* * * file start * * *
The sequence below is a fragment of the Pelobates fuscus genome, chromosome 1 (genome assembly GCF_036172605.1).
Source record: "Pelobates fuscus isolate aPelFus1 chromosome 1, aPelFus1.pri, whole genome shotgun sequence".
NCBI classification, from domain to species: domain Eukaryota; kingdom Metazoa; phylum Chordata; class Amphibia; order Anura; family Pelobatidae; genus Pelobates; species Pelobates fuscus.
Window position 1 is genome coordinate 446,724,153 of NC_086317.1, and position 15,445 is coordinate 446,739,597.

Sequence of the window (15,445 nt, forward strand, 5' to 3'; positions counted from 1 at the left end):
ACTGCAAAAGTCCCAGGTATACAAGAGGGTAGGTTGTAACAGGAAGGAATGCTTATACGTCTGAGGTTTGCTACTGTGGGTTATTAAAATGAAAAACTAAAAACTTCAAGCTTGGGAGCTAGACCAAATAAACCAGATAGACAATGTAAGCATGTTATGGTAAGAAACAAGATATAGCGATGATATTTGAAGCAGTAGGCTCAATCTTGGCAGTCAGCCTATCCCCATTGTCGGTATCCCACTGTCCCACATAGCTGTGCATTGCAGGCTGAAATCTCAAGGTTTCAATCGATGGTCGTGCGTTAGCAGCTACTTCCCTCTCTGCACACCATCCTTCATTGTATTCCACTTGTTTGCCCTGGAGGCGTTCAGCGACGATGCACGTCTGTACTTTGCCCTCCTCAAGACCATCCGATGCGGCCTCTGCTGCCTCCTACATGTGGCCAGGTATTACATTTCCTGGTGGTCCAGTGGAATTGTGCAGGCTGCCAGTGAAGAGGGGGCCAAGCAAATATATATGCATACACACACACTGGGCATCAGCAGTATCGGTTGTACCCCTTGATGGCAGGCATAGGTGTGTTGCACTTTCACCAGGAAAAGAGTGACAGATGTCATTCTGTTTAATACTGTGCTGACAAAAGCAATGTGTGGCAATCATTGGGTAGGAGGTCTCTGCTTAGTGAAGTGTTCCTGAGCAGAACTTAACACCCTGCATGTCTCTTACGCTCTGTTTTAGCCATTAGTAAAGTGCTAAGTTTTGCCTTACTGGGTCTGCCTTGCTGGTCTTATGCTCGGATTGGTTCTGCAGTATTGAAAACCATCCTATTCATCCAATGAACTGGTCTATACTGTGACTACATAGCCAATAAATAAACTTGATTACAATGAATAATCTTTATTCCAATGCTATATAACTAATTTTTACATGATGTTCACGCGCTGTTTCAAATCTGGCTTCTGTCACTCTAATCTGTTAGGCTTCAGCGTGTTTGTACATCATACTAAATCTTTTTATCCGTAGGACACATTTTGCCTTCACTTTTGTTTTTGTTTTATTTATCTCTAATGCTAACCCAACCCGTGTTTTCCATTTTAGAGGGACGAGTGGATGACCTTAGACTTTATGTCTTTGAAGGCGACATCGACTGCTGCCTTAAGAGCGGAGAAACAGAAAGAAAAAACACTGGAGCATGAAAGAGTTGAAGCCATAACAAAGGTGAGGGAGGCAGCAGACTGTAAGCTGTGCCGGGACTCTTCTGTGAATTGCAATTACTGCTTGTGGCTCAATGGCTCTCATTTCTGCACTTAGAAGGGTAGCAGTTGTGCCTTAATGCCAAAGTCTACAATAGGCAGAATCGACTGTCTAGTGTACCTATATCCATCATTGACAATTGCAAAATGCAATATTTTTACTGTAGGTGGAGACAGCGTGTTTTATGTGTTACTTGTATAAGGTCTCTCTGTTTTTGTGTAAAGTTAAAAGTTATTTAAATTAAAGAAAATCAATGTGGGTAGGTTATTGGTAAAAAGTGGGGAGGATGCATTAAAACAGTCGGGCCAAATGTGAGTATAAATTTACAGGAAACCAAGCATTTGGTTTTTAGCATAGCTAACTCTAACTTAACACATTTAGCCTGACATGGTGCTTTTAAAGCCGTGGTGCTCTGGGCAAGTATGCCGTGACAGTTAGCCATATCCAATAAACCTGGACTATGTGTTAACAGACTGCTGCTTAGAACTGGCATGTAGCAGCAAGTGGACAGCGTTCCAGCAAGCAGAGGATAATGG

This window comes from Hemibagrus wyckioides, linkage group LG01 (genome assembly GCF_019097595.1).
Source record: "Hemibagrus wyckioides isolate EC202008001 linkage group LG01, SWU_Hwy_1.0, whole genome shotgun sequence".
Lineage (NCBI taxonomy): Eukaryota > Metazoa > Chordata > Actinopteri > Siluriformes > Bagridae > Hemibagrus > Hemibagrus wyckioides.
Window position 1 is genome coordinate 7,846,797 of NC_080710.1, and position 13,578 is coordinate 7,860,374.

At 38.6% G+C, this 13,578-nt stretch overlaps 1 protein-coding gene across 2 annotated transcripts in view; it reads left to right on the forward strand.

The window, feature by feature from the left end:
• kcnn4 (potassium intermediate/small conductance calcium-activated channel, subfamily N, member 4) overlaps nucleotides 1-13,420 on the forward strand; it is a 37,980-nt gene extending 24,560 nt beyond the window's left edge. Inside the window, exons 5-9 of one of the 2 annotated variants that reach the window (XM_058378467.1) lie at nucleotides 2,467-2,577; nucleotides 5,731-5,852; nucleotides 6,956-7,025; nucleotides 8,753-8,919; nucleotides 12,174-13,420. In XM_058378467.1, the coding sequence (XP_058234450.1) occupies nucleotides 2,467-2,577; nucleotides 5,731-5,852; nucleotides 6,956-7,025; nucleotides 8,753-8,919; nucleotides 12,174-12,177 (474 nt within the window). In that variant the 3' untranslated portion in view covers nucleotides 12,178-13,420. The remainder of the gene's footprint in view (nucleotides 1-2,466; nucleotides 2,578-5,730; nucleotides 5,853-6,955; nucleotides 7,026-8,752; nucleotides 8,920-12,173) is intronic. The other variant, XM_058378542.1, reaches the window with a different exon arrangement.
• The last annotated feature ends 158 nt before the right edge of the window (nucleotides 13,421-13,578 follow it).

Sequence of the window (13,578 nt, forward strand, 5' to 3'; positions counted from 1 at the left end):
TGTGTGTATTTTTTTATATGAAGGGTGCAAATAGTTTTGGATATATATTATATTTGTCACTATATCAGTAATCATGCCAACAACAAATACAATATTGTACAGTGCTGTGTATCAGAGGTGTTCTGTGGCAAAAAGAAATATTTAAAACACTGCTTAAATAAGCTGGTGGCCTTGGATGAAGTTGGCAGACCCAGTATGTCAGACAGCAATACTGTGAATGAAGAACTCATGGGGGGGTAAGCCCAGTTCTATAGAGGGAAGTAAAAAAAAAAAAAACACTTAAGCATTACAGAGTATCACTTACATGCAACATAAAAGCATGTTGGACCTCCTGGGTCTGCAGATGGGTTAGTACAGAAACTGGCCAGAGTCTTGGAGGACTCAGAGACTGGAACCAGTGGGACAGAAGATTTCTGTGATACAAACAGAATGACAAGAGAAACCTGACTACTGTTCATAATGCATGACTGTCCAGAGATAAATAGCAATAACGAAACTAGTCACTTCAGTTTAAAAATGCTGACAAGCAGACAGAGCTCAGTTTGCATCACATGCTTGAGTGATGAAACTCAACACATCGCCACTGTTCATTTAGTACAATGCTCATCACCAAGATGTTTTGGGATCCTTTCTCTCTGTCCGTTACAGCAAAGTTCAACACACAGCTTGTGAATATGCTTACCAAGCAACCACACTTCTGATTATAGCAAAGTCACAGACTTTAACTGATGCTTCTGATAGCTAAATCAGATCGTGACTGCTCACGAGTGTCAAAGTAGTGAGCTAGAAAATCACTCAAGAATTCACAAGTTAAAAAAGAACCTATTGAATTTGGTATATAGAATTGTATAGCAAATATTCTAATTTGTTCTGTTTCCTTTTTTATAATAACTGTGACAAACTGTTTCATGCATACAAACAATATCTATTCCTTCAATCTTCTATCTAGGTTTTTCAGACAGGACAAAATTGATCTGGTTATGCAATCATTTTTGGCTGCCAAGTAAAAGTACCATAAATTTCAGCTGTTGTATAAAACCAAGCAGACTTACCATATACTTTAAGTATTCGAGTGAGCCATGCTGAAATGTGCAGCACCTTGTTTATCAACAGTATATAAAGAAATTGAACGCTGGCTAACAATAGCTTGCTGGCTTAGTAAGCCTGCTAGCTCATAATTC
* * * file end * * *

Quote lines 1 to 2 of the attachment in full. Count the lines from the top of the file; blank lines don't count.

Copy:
The sequence below is a fragment of the Pelobates fuscus genome, chromosome 1 (genome assembly GCF_036172605.1).
Source record: "Pelobates fuscus isolate aPelFus1 chromosome 1, aPelFus1.pri, whole genome shotgun sequence".